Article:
by Brian McKay
I must admit, I wasn't thrilled at first at the thought of Brad Pitt running around for nearly three hours in a leather skirt. Nor did I have any interest in some smarmy love story between the increasingly effeminate Orlando Bloom and whatever hot actress du jour they chose to play Helen of Sparta (It was Diane Kruger - beautiful, but in that generic and ultimately forgettable way). But now that I've seen TROY, I'm a bit surprised by some of the bad rap it's gotten - because flaws aside, it's a damn decent film.But there are flaws, make no mistake. Even for a movie about a war that lasted ten years, it's a bit bloated at a running time of nearly 3 hours, gets bogged down in a rather implausible romantic subplot (and I don't mean Paris and Helen - although that one's fairly useless too), and it definitely plays things fast and loose in its adaptation of the source material - although that is probably the least of its sins. Troy was meant to be an entertaining Hollywood blockbuster, not a rigidly adherent historical primer - and on that level, it succeeds.
"Former working titles: 'The Illiad for Dummies', 'Fight Club:1200 B.C.'"
After all, one can hardly fault the filmmakers for taking a few liberties with source material which itself took a historical event and blew it up to mythological proportions. If anything, I respect Troy for stripping away all of the supernatural elements (Achilles' invulnerability, the active participation of the gods, etc.) in an attempt to give us a tale that is at least historically plausible.
Trying to write a succinct plot synopsis of this thing is like trying to write Cliff notes on the Cliff's Notes of the Illiad, but here goes:
Greedy King Agamemnon (Brian Cox) has "united" (or "conquered", if you prefer) all of Greece, with lesser kingdoms ruled by men like his brother, the decadent Menelaus (Brendan Gleeson), or the noble-of-heart Odysseus (Sean Bean, aka "Boromir" - whenever you need a good, stalwart supporting actor for a swords 'n sandals epic, Bean's the man!).
On the eve of a peace celebration between Menelaus's kingdom of Sparta, and its neighbor across the Aegean sea, Troy, an untimely love affair blossoms between young Trojan pretty-boy prince Paris (Orlando Bloom) and the young wife of Menalaus, Helen (Diane Kruger). When Paris whisks Helen away to Troy, over the strong objections of older brother Prince Hector (Eric Bana), it puts Menelaus into a rage and gives his brother Agamemnon the perfect excuse to wage war on Troy. However, to do it, he'll need to enlist the services of Greece's greatest warrior, Achilles (Brad Pitt), who fights only for his own glory and harbors no loyalty to any king - much less a right bastard like Agamemnon.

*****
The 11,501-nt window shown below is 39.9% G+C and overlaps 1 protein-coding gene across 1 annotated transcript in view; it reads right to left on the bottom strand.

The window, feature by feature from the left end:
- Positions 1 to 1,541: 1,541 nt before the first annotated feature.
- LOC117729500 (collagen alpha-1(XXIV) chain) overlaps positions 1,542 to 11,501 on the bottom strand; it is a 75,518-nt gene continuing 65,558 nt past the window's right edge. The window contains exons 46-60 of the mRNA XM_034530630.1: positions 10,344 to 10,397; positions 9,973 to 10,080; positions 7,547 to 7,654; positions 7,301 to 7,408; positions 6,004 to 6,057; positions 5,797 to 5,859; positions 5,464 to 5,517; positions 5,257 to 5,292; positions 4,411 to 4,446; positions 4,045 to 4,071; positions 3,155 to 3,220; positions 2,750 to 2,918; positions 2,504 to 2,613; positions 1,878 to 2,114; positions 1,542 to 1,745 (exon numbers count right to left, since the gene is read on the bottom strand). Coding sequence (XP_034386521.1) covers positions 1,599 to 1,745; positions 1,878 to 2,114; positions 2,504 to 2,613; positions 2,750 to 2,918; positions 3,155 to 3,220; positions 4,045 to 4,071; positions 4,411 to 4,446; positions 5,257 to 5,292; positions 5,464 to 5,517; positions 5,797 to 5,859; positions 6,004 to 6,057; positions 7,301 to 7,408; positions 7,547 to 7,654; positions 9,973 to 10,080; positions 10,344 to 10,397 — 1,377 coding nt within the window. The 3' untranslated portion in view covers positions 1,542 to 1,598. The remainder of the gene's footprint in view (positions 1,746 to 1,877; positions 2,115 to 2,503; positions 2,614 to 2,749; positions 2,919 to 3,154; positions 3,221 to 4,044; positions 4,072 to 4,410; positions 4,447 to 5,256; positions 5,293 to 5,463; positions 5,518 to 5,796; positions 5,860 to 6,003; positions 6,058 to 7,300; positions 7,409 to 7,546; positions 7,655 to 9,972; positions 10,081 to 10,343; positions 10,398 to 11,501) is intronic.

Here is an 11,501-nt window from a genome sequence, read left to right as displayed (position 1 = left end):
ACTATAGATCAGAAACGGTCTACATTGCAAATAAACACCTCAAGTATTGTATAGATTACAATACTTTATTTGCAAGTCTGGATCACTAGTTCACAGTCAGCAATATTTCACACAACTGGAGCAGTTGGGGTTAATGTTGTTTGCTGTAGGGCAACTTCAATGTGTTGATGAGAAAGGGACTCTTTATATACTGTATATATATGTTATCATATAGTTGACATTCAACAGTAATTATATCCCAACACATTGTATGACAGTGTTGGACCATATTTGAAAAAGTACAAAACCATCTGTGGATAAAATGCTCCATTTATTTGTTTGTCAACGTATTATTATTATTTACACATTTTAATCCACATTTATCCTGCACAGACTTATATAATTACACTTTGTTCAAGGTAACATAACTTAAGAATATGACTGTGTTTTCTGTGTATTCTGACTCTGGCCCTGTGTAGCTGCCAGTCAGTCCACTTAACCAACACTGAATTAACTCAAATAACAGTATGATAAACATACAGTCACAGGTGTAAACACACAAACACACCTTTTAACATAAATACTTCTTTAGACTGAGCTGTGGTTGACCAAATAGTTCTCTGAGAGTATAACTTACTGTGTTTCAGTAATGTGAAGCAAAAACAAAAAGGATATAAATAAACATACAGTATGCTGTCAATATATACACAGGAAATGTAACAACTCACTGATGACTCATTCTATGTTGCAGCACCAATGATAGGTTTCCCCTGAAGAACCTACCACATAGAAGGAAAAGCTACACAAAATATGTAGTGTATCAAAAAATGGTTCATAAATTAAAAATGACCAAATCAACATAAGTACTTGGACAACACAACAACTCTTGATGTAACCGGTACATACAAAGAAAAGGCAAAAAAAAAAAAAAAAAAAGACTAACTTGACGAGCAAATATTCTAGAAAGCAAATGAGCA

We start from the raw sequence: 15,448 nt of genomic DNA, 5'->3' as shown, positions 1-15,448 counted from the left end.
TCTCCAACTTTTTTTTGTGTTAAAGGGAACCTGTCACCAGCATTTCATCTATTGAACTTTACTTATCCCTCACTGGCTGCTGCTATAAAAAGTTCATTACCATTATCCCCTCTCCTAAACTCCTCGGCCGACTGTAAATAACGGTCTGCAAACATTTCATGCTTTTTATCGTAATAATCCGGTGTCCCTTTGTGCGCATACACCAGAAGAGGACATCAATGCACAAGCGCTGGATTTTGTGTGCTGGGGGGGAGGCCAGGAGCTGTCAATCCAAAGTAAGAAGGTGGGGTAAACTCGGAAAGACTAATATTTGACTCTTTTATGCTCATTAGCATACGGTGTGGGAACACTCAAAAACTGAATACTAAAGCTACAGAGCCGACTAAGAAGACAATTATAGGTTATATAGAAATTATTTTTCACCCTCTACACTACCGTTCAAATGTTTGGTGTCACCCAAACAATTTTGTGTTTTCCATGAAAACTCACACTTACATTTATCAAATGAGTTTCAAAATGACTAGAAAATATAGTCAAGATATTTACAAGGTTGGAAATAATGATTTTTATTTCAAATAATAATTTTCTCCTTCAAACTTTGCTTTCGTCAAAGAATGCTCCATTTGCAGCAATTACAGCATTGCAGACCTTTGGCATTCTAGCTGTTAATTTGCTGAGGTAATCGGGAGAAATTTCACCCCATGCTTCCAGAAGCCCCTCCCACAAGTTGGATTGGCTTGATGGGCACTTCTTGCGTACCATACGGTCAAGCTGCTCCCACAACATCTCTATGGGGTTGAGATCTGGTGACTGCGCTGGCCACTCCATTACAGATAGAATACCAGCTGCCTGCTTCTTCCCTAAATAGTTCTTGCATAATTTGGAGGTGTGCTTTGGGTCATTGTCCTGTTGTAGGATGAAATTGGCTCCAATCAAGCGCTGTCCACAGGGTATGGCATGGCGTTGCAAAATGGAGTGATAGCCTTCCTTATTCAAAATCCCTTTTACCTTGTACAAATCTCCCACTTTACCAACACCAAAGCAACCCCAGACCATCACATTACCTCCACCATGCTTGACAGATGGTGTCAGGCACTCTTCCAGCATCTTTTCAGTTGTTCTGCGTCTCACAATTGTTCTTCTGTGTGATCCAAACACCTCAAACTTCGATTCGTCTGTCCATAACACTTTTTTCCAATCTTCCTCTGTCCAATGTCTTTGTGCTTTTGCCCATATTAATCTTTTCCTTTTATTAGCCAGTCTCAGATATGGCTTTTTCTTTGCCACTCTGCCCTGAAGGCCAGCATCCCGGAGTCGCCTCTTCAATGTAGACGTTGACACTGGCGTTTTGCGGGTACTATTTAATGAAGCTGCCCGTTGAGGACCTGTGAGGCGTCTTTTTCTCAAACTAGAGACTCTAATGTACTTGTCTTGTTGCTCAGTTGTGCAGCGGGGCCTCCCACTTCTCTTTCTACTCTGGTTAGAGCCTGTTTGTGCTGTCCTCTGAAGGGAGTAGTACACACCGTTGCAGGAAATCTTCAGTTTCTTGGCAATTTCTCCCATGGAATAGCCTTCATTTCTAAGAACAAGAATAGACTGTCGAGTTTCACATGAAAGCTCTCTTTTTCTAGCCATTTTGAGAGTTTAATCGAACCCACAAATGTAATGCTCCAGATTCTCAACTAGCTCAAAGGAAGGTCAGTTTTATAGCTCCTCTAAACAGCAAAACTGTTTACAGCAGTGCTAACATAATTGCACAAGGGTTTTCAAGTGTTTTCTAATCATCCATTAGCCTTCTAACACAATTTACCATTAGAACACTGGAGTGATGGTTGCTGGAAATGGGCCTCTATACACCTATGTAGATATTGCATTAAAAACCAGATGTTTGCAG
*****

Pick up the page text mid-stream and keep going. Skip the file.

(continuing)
Meanwhile, in Troy, Helen is welcomed into the royal family by old King Priam (Peter O'Toole). The overconfident Trojans (with the exception of the vigilant Hector) are secure in the feeling that their walls are unbreachable, and only begin to take the consequences of Helen's defection seriously when a wall of ships dots the horizon of their shores.
Visually, Troy is a spectacle in every positive connotation of the word. Although the CGI isn't completely seamless, it still provides some stunning vistas of the Greek armada, as 50,000 soldiers storm the beaches of Troy. Likewise, the action is crisp and fluid and well-choreographed (I especially liked Achilles' little leap-attack manuever). By the same token, the performances are generally solid. The real standouts are Bana, O'Toole, and Bean, but even Bloom isn't too wince-inspiring here, and Pitt is a pleasant surprise. Although he carries himself with a decidedly anachronistic swagger and persona, the character slowly grows on you, and Pitt even manages to wrest a little depth from it by the third act, after giving us merely a cock-sure killing machine at the outset. Would someone else have been less distracting in the role? Probably. But Pitt gives a serviceable performance - not his best, but far from his worst.
Unfortunately, his character gets sidetracked by a lame romance with Briseis (Rose Byrne), a member of Trojan royalty who takes a vow of chastity to serve Apollo and soon becomes a spoil of war when Achilles and his men sack the temple on the beach. The eventual romance between them is completely contrived. Achilles and his men attack her homeland, kill her countrymen, loot her temple, and take her prisoner - and yet she tosses aside her emnity and vows of chastity after one night in Achilles tent. Look sister, I know he looks like Brad Pitt and all that, but gimme a break!
Thankfully, the Paris-Helen relationship gets downplayed to minor status, as it is clearly pointed out that the war is not being waged over Helen at all, despite what Menelaus thinks. Troy also redeems itself by painting a rather grim resolution for most of the characters involved, with no clear-cut villains or heroes, and no big rose-petal strewn victory celebration for anyone (well, okay, there is one - when the Trojans wheel in the wooden horse - but we know what happens after that).All in all, TROY is a fitting opener to the summer movie season, with an engaging plot, enjoyable characters, and eye-pleasing visuals and action sequences. Falling somewhere between the likes of GLADIATOR and RETURN OF THE KING, it's as good of an ancient war epic as you're likely to find in this post LORD OF THE RINGS era.
link directly to this review at http://www.efilmcritic.com/review.php?movie=9579&reviewer=258
originally posted: 05/26/04 04:15:33